Elaine Neil Orr was born and spent most of her childhood in the southwestern region of Nigeria where her parents were medical missionaries. Her Nigerian name is Bamidele Funmilayo, making her full name Miriam Elaine Bamidele Funmilayo Neil Orr, a complicated inheritance. With her parents remaining behind, she left Nigeria with a one-way ticket to the U.S. in 1970, six months after the conclusion of the Biafran War. At seventeen, she didnt grasp what she would later come to know much later, through end-stage renal disease, transplantation, and the writing of a memoir: she was an exile in America, a white foreigner in a country that assumed her belonging.
Elaine began graduate work at the University of Louisville with an aim to write poetry but being captivated by Henry James and contemporary American writers such as John Cheever and Joan Didion, she veered in a scholarly direction. She began Ph.D. work in Literature and Theology at Emory University. A son, Joel, was born in the second year of her course work and she veered again, toward womens studies and Tillie Olsen. Elaine is the author of two scholarly books, Tillie Olsen and a Feminist Spiritual Vision and Subject to Negotiation: Reading Feminist Criticism and American Womens Writing. When she became a full professor, Elaine came full circle back to creative writing.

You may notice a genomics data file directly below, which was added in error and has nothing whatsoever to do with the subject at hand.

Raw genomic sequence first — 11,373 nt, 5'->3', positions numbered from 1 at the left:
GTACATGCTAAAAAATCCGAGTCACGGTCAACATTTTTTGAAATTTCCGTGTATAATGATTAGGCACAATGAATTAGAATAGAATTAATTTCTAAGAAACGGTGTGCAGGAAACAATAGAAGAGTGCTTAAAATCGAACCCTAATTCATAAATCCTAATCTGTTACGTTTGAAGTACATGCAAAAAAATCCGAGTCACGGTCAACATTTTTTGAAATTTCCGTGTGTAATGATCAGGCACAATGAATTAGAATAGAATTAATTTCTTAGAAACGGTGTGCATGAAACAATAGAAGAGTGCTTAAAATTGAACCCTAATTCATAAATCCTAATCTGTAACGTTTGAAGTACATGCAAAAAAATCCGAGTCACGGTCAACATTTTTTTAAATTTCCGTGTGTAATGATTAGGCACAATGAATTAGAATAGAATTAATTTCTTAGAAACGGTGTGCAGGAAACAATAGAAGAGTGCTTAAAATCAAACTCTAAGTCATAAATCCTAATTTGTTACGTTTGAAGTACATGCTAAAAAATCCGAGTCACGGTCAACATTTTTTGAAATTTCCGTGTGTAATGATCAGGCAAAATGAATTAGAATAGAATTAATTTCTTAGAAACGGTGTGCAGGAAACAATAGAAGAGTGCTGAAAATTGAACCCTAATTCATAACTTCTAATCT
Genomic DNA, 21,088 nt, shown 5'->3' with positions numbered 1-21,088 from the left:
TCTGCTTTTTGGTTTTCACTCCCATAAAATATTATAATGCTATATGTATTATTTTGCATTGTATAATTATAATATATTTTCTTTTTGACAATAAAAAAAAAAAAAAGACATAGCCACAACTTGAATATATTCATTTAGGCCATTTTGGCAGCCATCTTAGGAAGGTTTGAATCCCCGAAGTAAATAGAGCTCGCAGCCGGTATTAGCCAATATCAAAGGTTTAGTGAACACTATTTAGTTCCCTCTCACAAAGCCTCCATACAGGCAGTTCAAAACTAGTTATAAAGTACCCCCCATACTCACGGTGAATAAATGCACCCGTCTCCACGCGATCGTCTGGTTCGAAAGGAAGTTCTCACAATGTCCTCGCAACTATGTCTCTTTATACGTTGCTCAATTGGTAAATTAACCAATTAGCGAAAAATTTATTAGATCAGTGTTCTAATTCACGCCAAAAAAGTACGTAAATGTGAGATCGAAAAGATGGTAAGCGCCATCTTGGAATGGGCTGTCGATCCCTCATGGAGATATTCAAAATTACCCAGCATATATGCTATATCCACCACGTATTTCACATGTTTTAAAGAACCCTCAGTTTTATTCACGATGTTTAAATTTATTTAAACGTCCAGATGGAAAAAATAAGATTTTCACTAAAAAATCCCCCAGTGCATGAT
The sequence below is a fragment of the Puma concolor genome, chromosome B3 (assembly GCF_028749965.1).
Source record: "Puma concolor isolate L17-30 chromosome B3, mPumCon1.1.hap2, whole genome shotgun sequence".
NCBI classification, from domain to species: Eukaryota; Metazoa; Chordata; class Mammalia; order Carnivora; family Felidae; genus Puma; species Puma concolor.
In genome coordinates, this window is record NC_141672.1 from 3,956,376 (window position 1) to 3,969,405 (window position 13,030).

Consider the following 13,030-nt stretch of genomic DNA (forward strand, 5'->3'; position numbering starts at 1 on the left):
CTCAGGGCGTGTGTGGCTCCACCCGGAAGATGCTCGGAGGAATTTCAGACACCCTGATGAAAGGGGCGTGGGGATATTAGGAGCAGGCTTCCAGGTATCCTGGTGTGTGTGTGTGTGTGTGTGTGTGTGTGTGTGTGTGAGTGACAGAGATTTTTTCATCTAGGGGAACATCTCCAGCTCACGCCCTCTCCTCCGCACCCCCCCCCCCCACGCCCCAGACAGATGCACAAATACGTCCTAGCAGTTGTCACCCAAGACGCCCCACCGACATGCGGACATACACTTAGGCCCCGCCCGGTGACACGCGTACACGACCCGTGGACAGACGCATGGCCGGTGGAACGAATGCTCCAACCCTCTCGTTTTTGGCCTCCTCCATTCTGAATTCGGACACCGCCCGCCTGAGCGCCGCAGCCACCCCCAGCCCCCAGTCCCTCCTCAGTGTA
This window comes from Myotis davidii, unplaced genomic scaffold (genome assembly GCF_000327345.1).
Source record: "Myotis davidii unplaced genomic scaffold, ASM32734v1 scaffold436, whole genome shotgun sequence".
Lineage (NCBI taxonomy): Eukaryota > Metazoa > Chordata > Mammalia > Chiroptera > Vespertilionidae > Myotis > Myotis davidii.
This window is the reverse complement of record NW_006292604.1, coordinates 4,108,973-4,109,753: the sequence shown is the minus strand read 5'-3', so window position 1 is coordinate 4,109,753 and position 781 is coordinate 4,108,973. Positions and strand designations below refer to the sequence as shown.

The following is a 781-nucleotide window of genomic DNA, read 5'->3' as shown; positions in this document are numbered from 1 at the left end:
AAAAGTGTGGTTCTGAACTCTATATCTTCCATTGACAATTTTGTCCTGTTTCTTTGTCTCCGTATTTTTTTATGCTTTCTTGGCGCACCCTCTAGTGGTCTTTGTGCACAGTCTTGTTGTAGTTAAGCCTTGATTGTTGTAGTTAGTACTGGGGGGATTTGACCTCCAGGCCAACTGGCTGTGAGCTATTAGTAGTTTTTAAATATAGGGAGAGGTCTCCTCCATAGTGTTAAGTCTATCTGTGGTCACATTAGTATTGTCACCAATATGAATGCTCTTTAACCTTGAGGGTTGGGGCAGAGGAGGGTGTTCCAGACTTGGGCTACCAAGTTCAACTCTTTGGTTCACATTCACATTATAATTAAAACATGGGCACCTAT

Elaine Neil Orr recommends
Rules for Being Dead (2020)
"Rules for Being Dead offers a startlingly original perspective on misapprehension, forgiveness, and love and delivers its vision with a punch. I picked up the book and could not put it down."
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